Notre Dame cathedral, Paris: A church in the crucible of the Enlightenment Copyrighted image Credit: BBC

It has undoubtedly revolutionised our lives, but recently, the reputation of science - and its purpose - have been called into question: from worries about genetically modified foods, to fears about the development of biological weapons....

 

Yet just over two centuries ago, scientists were seen in a very different light - thinkers across Europe began to put reason at the heart of all debate, and to see experience and experimentation, not received wisdom, as the key to knowledge. The age was called the Enlightenment: so what was its legacy?

For this week's Big Question, Emma Joseph travels to Paris and looks back more than two hundred years to an age that changed the way we see our world. At the Palace of Versailles, Emma takes part in an experiment herself - re-enacting the flight that sent the first mammals into the air, in the footsteps of the Montgolfier Brothers.

The development of the Sciences as distinct disciplines during the Enlightenment saw the teachings of the Roman Catholic Church undermined by new discoveries. This was what came to be known as the Age of Enlightenment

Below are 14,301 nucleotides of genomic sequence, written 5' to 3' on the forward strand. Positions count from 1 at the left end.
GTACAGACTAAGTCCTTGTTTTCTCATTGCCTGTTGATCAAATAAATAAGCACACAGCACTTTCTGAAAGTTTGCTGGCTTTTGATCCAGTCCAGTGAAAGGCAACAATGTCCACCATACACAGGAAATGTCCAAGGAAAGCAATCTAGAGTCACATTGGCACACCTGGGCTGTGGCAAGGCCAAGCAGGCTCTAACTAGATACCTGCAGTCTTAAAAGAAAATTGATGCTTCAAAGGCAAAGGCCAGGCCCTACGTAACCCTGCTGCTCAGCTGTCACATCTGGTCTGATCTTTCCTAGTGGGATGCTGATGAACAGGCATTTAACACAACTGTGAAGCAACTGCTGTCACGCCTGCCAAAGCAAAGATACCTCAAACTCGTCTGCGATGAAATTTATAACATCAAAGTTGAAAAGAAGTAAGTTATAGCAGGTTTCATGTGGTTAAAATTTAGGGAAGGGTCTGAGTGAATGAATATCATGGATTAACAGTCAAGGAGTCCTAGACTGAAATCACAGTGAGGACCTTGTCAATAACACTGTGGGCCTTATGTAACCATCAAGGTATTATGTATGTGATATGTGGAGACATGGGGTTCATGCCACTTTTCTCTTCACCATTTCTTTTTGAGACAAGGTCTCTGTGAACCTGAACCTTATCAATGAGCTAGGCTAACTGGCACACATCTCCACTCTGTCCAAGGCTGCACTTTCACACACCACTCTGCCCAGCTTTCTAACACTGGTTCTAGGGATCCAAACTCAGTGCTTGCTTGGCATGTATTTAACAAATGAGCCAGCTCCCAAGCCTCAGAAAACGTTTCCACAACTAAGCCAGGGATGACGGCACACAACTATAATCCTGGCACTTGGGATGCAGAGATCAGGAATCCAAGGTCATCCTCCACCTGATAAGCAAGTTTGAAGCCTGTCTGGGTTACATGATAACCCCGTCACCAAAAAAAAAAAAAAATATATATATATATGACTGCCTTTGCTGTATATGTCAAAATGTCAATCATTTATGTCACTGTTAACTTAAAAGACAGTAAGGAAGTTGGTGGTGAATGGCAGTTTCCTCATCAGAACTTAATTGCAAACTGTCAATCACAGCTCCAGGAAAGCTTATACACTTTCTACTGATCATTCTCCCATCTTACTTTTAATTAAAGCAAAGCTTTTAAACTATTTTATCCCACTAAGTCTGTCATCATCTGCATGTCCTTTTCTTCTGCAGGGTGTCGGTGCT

Emma meets a science historian from the Sorbonne, Dr Pietro Corsi, at Le Jardin des Plantes, the most important European botanical garden of its time. They explore the role of the early naturalists and the development of political arguments based on these new ways of thinking.

Emma joins Enlightenment expert, Frederic Castel, at the Pantheon, the final resting place of the great and the good of France - including the philosophers Voltaire and Rousseau, whose thoughts and beliefs were fundamental in influencing Modern French history.

So, how has the public perception of science and scientists changed in France since the Enlightenment? To discuss this, Emma talks to Paul Tapponnier - Professor Of Geology at the University Pierre and Marie Curie.

This edition of The Big Question was first broadcast on 1st May, 2004

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